I like early art movies like German expressionism, so there’s a bit of that mixed in. And of course American gothic. The environment…old buildings, cool natural locations, how the light behaves in places I know well. Sometimes, the look or posing ability of the model helps inspire ideas. I also like to brainstorm ideas with models and other creatives.
Sometimes from music, too. The John Dowland song “Come Heavy Sleep” as performed by guitarist Julian Bream inspired the Another Green World gallery. Big Lazy’s music definitely shaped my editing approach to the Crime Jazz shoot.
In addition to photography, you’re also a musician and writer – tell us about those aspects of your career.
I studied English and classical guitar in college. I’ve made my living as a writer for most of my adult life, and I studied guitar seriously for about four years. With any luck, I’ll continue to do both of them for as long as I live.
One of my goals in creating Mad heiress was to combine writing, music, and photography. Ideally, like the Crime Jazz gallery, the elements all come together to reinforce one another.
Tell us about your career. How did you get into it?
I’m currently the writer for Alien Skin Software, makers of the most excellent photo editing/organizing app Exposure, among others. I use Exposure in most of my edits.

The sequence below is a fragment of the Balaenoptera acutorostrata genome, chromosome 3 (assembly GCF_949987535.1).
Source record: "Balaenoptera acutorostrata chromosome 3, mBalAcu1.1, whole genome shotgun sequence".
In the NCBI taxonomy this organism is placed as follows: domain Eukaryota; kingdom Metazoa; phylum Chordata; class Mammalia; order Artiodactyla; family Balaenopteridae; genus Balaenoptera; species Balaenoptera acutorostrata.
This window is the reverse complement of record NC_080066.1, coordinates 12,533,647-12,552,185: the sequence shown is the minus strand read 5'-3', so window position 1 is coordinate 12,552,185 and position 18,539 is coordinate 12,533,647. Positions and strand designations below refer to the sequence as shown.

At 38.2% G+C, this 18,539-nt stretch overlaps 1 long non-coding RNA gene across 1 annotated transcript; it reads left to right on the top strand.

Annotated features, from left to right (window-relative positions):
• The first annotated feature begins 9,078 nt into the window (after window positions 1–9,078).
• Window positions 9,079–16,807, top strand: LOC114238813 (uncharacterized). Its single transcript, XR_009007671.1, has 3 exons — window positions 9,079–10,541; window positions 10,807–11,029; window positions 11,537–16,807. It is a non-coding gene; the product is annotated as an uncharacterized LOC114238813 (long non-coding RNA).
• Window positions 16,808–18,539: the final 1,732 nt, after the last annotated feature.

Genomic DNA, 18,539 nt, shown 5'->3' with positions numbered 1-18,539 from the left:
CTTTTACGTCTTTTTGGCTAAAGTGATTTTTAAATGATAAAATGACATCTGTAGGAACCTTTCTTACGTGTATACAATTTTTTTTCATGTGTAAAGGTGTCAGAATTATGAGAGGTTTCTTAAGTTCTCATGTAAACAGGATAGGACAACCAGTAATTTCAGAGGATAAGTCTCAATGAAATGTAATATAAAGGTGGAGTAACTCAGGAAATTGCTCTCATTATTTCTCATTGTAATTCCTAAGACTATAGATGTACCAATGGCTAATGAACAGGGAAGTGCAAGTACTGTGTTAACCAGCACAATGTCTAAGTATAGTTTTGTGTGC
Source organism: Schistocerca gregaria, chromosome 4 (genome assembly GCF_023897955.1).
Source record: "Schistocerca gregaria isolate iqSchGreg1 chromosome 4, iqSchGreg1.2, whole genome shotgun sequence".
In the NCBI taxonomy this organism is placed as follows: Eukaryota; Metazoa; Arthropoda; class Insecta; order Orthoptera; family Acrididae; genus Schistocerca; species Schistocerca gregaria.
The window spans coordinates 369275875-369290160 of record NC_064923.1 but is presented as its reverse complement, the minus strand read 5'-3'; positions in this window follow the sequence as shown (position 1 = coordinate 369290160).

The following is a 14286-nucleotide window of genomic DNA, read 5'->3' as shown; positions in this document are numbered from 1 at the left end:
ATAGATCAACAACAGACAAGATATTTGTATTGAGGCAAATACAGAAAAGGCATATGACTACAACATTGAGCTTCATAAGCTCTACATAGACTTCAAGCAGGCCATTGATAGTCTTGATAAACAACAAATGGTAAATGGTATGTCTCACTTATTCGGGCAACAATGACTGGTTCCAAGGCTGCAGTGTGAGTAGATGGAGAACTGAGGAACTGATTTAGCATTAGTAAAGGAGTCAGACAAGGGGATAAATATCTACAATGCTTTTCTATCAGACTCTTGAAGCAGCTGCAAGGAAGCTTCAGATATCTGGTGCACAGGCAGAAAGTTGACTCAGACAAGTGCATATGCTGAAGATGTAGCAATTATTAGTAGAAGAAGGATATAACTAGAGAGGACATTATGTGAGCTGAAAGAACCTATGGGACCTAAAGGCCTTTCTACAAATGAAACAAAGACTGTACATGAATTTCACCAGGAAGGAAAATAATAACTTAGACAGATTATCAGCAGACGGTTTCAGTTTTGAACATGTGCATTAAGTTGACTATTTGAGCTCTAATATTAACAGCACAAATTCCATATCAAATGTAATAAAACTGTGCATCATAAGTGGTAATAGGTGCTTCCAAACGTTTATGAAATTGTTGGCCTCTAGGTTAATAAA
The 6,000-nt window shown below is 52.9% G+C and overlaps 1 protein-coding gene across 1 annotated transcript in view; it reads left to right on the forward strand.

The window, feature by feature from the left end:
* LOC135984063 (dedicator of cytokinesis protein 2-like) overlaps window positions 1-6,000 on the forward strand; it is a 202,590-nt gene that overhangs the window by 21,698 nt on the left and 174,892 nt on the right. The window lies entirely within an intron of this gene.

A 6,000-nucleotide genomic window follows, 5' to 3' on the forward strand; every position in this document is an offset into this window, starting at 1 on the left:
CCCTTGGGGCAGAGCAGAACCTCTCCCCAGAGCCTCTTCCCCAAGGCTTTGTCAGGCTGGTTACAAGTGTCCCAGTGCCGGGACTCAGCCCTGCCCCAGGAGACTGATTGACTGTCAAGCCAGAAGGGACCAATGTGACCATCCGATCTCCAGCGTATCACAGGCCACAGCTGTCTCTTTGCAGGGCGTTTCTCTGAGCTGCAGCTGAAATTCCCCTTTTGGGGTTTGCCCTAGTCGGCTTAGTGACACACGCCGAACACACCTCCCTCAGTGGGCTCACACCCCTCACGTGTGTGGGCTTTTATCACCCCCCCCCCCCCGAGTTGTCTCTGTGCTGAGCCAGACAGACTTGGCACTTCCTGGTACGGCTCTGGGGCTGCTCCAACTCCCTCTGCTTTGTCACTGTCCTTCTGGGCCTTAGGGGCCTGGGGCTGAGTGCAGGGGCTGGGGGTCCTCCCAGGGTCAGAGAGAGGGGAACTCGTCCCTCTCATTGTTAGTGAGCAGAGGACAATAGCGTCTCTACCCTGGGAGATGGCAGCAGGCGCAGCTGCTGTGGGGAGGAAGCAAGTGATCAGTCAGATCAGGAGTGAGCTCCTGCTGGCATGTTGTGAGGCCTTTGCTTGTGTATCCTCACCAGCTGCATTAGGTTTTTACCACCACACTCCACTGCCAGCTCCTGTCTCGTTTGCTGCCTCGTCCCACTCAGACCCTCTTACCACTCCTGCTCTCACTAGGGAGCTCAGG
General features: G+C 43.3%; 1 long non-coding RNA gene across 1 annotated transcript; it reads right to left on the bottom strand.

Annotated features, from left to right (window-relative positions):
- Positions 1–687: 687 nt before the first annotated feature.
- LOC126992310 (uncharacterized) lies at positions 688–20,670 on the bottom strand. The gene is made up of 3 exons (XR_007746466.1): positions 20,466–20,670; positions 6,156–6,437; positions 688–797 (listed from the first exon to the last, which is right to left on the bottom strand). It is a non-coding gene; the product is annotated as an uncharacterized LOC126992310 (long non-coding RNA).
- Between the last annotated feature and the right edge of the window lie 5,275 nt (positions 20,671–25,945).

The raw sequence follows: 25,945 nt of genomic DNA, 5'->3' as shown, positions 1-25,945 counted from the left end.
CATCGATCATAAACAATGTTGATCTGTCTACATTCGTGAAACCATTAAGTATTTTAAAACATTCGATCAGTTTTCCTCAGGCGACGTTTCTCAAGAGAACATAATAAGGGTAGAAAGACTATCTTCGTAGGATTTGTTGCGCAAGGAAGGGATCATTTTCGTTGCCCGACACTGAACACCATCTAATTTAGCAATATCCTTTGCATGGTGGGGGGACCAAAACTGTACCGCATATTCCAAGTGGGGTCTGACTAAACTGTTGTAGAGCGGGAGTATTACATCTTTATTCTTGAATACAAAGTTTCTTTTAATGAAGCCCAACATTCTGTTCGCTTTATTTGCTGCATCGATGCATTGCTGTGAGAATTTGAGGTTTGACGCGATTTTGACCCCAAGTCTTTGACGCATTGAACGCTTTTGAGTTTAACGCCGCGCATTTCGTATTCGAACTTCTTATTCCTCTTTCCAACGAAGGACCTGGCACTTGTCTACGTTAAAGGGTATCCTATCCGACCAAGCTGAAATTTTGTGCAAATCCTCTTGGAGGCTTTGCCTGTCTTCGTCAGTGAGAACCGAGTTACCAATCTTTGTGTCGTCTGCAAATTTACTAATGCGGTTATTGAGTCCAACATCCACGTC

I moved to Raleigh about five years ago and began shooting as a way of exploring my surroundings and collaborating with others, since guitar and writing are solo endeavors. I grew up watching tons of art movies, so I think that was also a factor: wanting to tell visual stories.
What types of photography do you do?
Arty (sometimes gothic, surrealist, ethereal, natural) portraits, vintage, glamour, and nudes. I enjoy them all. I like projects that involve shooting in an interesting location, with great natural light, and with the help of an MUA and stylist, and on-site assistants.
What was the moment you decided to become a photographer?
When I bought a Canon 5D Mark III. That wasn’t a casual purchase for me. I had a good run with it before it was stolen.
What has been your biggest setback as a photographer?
Not so much a setback as a challenge – finding the right personality/creative mix for collaborators. There are some ideas I cannot yet shoot for lack of a team. I don’t have clients commissioning my shoots, so the majority of my shoots these days are TFP.
Also, upping my game. Improving the prep work on shoots, so there’s more of a balance between the on-shoot “let’s try this” and a clearly defined, storyboarded plan. And getting better at the fundamentals of the craft.
Photography is competitive. How do you stand out?
I don’t think I can answer that. The best I can hope to be is myself. And there a lot of really talented people creating photos these days, which is awesome. It’s my hope that all talented artists can be appreciated for the work they contribute.